Interview: Ed Johnson: Beauty and Science Jemez Springs, NM —Aug. 13, 2007 The opportunity to interview Ed Johnson, a renowned molecular biologist, appeared almost by chance on the occasion of a family get together. To my delight, thanks to an invitation from my brother, John, Ed was there with his wife Becky. Ed and John go back over forty years to their Pomona College days. Both are passionate fly fishermen, and the friendship between fly fishermen is something like a family link.      I knew Ed had been Nobel Laureate, Paul Greengard’s, first graduate student at Yale and had ... Jul 10, 2008, 23431 reads


Live/Work/Play: Interview: Kevin Nierman (Berkeley, CA 2002) John Toki first introduced me to Kevin Nierman. Some twenty years ago, Nierman founded a program for teaching children how to work with clay as a creative medium. He called his program Kids n Clay. As usual with friends whose work John admires, he was enthusiastic about Kevin. And it was John who introduced me to Nancy Selvin, also, another friend and fellow clay artist he admires. Nothing impresses John more than the spirit of generosity and especially when it's combined with creativity. And so, when visiting Selvin not long ago, I discovered she'd interviewed Nierman, I thought that ... Nov 25, 2008, 6218 reads


To All Artists, Known and Unknown : I remember seeing a threadbare individual sitting in the cafe of the San Francisco Art Institute in 1992. He was very different from the rest of the students and staff personnel. He was old; old in hard years, not with the mellow patina of the well ensconced. He was in the cafe every day I came in, always sitting alone, always smoking and nursing a cup of coffee. Most striking in his appearance was the discrepancy between his physical, and what seemed to be his psychic, circumstances. He was worn, his physical being was worn, his clothes were fragile, almost brittle, garments different ... Nov 30, -1, 20505 reads


Night Shift: It had been a long, hot August day. We'd driven over six hundred miles and it was nearing 11 pm as we entered Kingman, Arizona. We pulled off and picked a motel. Much to my surprise, it being mid-week, the deskman informed me they were full. Next place, same story. This time, I asked the clerk for suggestions.      "Try the Hampton Inn."       At the Hampton we were greeted with, "We're booked. Sorry."      "What's going on?" I asked. "Is there some kind of convention in ... Oct 5, 2009, 20873 reads


A Miracle Cure: Interview with Richard Lueker, M.D. I met cardiologist Richard Lueker at Karma Kitchen one Sunday afternoon in Berkeley where he was doing service as a volunteer waiter. The moment I'd stepped into the restaurant, that day's volunteer maitre d', Viral Mehta, said, "It's great that you showed up today. We were going to call you because there's someone here we want you to meet. Be sure to ask him about his story."       I looked around the restaurant—always lively on the Sunday afternoons it's taken over by Karma Kitchen volunteers—and spotted a tall, distinguished-looking, ... Dec 25, 2009, 123787 reads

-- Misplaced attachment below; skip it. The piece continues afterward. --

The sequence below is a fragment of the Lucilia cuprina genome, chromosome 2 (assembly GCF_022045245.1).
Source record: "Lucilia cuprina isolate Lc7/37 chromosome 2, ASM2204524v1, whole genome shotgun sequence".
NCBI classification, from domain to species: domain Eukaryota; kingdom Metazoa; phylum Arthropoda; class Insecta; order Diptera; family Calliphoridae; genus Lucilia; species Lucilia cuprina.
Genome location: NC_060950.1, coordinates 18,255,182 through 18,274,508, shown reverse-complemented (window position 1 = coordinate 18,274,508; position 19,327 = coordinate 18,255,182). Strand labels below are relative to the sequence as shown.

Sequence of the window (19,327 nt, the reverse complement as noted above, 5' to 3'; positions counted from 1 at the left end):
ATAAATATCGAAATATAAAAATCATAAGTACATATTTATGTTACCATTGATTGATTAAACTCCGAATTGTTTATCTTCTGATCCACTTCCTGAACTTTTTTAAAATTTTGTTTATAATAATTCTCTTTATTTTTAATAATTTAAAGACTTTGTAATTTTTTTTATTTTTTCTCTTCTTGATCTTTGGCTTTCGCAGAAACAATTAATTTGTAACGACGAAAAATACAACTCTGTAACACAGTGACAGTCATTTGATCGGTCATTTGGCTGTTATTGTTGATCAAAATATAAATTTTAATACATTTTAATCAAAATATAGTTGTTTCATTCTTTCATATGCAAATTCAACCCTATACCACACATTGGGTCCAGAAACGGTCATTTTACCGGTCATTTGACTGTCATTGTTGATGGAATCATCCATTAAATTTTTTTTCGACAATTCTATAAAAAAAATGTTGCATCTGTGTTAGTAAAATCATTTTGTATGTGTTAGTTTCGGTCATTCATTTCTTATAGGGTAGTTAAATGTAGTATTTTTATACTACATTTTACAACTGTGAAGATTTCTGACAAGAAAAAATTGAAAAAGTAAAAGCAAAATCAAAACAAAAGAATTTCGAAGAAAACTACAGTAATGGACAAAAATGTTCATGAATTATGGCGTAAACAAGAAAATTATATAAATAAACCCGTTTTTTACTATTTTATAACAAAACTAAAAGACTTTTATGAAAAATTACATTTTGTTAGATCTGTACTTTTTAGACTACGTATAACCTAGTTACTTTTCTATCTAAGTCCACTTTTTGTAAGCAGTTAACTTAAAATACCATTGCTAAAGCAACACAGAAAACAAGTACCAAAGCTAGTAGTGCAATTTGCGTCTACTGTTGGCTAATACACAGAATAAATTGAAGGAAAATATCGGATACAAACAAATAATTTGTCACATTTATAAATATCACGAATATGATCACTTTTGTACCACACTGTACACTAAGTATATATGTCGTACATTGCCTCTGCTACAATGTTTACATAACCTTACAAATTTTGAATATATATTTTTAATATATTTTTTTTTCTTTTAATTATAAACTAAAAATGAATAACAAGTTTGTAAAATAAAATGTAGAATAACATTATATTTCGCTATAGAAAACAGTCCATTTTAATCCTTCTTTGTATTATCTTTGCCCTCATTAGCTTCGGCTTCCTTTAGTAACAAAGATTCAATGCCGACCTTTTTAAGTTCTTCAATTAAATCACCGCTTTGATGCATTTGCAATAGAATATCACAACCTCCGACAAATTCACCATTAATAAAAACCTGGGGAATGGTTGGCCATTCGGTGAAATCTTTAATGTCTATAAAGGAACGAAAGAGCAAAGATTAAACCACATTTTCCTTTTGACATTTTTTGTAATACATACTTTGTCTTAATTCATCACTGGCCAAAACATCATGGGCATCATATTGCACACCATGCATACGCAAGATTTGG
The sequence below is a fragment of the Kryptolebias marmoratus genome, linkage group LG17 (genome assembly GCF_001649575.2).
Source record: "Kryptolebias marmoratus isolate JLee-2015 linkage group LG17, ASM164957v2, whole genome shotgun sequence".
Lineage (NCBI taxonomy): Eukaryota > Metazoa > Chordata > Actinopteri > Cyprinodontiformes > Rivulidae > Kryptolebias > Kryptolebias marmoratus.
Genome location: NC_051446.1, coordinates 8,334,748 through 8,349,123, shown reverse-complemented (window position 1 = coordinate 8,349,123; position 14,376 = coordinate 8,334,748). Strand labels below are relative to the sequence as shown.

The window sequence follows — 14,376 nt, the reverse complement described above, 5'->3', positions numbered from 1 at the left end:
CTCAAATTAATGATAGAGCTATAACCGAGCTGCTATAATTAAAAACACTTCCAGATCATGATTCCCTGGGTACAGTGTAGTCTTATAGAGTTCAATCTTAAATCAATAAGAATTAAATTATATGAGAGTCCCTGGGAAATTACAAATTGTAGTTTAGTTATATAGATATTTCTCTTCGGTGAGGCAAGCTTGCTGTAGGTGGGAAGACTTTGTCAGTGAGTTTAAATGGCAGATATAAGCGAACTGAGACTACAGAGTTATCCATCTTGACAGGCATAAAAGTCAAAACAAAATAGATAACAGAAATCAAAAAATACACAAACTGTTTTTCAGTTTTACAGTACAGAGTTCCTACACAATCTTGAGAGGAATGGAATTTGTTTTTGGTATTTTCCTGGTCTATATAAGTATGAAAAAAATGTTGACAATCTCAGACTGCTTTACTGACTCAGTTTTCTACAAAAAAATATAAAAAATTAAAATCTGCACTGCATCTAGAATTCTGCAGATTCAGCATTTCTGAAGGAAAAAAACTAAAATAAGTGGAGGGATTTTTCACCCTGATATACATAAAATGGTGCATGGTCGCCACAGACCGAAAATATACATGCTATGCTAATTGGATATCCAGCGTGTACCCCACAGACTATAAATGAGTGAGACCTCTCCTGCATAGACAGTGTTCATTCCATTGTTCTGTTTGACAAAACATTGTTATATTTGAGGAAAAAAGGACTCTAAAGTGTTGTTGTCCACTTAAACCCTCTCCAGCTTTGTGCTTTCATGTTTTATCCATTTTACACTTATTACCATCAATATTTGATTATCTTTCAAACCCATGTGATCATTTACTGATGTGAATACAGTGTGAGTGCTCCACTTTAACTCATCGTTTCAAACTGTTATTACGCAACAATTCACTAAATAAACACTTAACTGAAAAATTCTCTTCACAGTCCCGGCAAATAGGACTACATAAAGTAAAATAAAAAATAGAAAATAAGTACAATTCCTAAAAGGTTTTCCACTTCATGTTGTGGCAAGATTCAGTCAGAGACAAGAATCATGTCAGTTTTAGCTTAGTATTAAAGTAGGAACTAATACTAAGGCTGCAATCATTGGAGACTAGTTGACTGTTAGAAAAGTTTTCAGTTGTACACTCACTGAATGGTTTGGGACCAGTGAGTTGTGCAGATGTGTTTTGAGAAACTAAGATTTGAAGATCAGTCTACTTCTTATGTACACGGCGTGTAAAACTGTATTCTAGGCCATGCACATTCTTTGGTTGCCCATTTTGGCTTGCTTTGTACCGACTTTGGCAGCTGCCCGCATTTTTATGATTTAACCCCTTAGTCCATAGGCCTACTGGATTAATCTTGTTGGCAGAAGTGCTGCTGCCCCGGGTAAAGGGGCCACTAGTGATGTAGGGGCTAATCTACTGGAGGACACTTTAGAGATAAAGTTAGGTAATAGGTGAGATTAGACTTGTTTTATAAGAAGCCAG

Why Write?: Mud Pie The feel and look of mud pies in the summer, in Colorado. Cool and wet, thick, with the sweet smell of damp clay I'd later experience as a novice potter. Sitting on the ground in shorts and sleeveless shirt, maybe five years old. Pure happiness, because these wet pies were perfect for the hands to form. You had to make sure there were no dry spots. And made well, they looked exactly like thick, shiny, irresistible chocolate. They had to be not too thin or too thick--about 3/4 inch thick was just right. They could be enjoyed and imagined about only as long as they ... Oct 3, 2010, 15895 reads


Music Outside the Music Box: Interview: Cheryl Leonard by Mary Stein, SF, October 15, 2010 I first met Cheryl Leonard more than ten years ago when she joined the martial arts dojo I belonged to and began practicing aikido with us there.  She caught on to aikido quickly, and I soon learned that she was already an experienced rock climber, often leading weekend expeditions into the mountains.  A little later I learned that she was a musician and composer with an unusual interest in making music with pine cones, feathers, sea shells, bones or any other of the myriad objects she found on her excursions into nature. Since then I've watched her perform several times and been ... Feb 23, 2011, 32739 reads


Interview with Paul Reynard: Beyond Beauty I remember the first time I saw Paul Reynard's art. It was sometime in the late 1970s and I had not known that side of him in any direct way. Our personal friendship had developed mainly around our interest in the ideas of the spiritual teacher, G. I. Gurdjieff, and around our beginning efforts to offer public workshops dealing with art, philosophy and everyday life. Certainly it did strike me as unusual that he spoke so little and in such abstract terms about his own actual work as a painter.       My own experience with serious artists-and I had met a few of ... Oct 10, 2011, 25152 reads


Transcendental Vision in Sand City:  This an exhibit you might be interested in, the email read—Transcendental Vision. And there was something else. The exhibit was in Sand City. Sand City? What could be a better metaphor for this world of shifting impermanence? Where could transcendental vision be more needed? As I paused to take this in, memories of Shelley’s poem “Ozymandias” started rising from the shadows—with its far and level sands stretching far away. And there was a movie, wasn’t there? Woman in the Dunes, where the wind never ceased blowing in a dream-like world of sand. It ... May 11, 2012, 20014 reads